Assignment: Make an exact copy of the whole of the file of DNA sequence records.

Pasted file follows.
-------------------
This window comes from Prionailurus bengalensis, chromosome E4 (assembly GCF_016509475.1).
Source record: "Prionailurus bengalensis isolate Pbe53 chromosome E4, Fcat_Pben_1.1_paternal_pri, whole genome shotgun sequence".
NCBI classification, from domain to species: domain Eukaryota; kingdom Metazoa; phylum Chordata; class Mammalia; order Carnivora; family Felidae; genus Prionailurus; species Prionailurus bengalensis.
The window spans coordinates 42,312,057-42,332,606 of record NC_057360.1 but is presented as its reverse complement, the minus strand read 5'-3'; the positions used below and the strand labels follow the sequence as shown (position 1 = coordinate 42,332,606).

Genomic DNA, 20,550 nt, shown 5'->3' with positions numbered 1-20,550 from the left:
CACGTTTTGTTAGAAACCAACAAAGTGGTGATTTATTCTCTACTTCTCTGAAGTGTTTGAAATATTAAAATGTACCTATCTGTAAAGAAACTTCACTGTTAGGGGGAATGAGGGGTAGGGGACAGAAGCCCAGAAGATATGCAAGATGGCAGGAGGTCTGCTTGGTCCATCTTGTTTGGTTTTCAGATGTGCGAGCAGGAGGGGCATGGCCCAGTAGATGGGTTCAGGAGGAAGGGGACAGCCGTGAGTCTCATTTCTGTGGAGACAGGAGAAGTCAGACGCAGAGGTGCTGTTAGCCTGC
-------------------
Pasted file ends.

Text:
This window comes from Prionailurus bengalensis, chromosome E4 (assembly GCF_016509475.1).
Source record: "Prionailurus bengalensis isolate Pbe53 chromosome E4, Fcat_Pben_1.1_paternal_pri, whole genome shotgun sequence".
NCBI classification, from domain to species: domain Eukaryota; kingdom Metazoa; phylum Chordata; class Mammalia; order Carnivora; family Felidae; genus Prionailurus; species Prionailurus bengalensis.
The window spans coordinates 42,312,057-42,332,606 of record NC_057360.1 but is presented as its reverse complement, the minus strand read 5'-3'; the positions used below and the strand labels follow the sequence as shown (position 1 = coordinate 42,332,606).

Genomic DNA, 20,550 nt, shown 5'->3' with positions numbered 1-20,550 from the left:
CACGTTTTGTTAGAAACCAACAAAGTGGTGATTTATTCTCTACTTCTCTGAAGTGTTTGAAATATTAAAATGTACCTATCTGTAAAGAAACTTCACTGTTAGGGGGAATGAGGGGTAGGGGACAGAAGCCCAGAAGATATGCAAGATGGCAGGAGGTCTGCTTGGTCCATCTTGTTTGGTTTTCAGATGTGCGAGCAGGAGGGGCATGGCCCAGTAGATGGGTTCAGGAGGAAGGGGACAGCCGTGAGTCTCATTTCTGTGGAGACAGGAGAAGTCAGACGCAGAGGTGCTGTTAGCCTGC